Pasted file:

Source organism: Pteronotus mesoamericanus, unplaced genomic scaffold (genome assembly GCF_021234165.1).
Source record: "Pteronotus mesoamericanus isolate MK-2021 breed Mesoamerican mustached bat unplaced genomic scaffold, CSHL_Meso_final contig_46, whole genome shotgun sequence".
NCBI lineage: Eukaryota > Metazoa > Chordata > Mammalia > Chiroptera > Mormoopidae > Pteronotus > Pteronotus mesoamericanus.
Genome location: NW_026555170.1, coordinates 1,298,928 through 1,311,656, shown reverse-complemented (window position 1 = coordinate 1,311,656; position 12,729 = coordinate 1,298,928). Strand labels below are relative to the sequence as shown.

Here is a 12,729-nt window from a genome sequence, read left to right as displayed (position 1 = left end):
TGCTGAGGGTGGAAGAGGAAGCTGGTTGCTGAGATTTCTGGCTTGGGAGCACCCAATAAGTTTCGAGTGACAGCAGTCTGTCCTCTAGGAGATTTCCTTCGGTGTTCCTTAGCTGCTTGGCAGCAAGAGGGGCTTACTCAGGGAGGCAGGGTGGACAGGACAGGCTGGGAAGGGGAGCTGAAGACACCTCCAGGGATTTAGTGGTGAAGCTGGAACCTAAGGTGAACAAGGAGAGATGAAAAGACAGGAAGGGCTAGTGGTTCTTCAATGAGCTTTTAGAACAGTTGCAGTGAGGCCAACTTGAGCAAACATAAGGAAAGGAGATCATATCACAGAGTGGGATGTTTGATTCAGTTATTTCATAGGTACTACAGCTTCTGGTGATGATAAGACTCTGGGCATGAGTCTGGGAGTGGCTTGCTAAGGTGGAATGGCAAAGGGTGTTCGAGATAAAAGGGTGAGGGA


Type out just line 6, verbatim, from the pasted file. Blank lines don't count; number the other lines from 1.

TGCTGAGGGTGGAAGAGGAAGCTGGTTGCTGAGATTTCTGGCTTGGGAGCACCCAATAAGTTTCGAGTGACAGCAGTCTGTCCTCTAGGAGATTTCCTTCGGTGTTCCTTAGCTGCTTGGCAGCAAGAGGGGCTTACTCAGGGAGGCAGGGTGGACAGGACAGGCTGGGAAGGGGAGCTGAAGACACCTCCAGGGATTTAGTGGTGAAGCTGGAACCTAAGGTGAACAAGGAGAGATGAAAAGACAGGAAGGGCTAGTGGTTCTTCAATGAGCTTTTAGAACAGTTGCAGTGAGGCCAACTTGAGCAAACATAAGGAAAGGAGATCATATCACAGAGTGGGATGTTTGATTCAGTTATTTCATAGGTACTACAGCTTCTGGTGATGATAAGACTCTGGGCATGAGTCTGGGAGTGGCTTGCTAAGGTGGAATGGCAAAGGGTGTTCGAGATAAAAGGGTGAGGGA